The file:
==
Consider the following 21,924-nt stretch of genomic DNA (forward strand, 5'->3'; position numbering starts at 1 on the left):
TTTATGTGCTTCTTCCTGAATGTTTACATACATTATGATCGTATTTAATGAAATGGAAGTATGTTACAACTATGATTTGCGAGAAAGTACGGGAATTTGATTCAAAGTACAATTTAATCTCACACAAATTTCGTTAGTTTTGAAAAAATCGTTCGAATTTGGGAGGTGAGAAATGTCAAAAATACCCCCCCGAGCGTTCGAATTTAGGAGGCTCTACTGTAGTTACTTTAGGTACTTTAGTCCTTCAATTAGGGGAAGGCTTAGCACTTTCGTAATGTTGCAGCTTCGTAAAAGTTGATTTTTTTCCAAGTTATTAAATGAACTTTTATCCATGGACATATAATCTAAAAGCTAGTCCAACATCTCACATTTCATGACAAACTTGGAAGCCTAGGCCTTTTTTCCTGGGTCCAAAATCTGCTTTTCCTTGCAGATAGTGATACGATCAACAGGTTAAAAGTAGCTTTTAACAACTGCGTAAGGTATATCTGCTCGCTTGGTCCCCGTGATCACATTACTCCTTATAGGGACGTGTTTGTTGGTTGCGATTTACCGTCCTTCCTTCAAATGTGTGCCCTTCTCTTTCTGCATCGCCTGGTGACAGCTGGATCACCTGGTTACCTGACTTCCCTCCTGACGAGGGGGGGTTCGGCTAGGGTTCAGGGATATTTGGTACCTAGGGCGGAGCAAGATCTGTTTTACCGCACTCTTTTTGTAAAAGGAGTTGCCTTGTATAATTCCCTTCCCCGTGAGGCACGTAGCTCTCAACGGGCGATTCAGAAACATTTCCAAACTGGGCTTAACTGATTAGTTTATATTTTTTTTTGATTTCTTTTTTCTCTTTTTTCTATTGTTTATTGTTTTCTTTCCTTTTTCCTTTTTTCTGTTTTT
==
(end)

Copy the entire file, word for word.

Consider the following 21,924-nt stretch of genomic DNA (forward strand, 5'->3'; position numbering starts at 1 on the left):
TTTATGTGCTTCTTCCTGAATGTTTACATACATTATGATCGTATTTAATGAAATGGAAGTATGTTACAACTATGATTTGCGAGAAAGTACGGGAATTTGATTCAAAGTACAATTTAATCTCACACAAATTTCGTTAGTTTTGAAAAAATCGTTCGAATTTGGGAGGTGAGAAATGTCAAAAATACCCCCCCGAGCGTTCGAATTTAGGAGGCTCTACTGTAGTTACTTTAGGTACTTTAGTCCTTCAATTAGGGGAAGGCTTAGCACTTTCGTAATGTTGCAGCTTCGTAAAAGTTGATTTTTTTCCAAGTTATTAAATGAACTTTTATCCATGGACATATAATCTAAAAGCTAGTCCAACATCTCACATTTCATGACAAACTTGGAAGCCTAGGCCTTTTTTCCTGGGTCCAAAATCTGCTTTTCCTTGCAGATAGTGATACGATCAACAGGTTAAAAGTAGCTTTTAACAACTGCGTAAGGTATATCTGCTCGCTTGGTCCCCGTGATCACATTACTCCTTATAGGGACGTGTTTGTTGGTTGCGATTTACCGTCCTTCCTTCAAATGTGTGCCCTTCTCTTTCTGCATCGCCTGGTGACAGCTGGATCACCTGGTTACCTGACTTCCCTCCTGACGAGGGGGGGTTCGGCTAGGGTTCAGGGATATTTGGTACCTAGGGCGGAGCAAGATCTGTTTTACCGCACTCTTTTTGTAAAAGGAGTTGCCTTGTATAATTCCCTTCCCCGTGAGGCACGTAGCTCTCAACGGGCGATTCAGAAACATTTCCAAACTGGGCTTAACTGATTAGTTTATATTTTTTTTTGATTTCTTTTTTCTCTTTTTTCTATTGTTTATTGTTTTCTTTCCTTTTTCCTTTTTTCTGTTTTT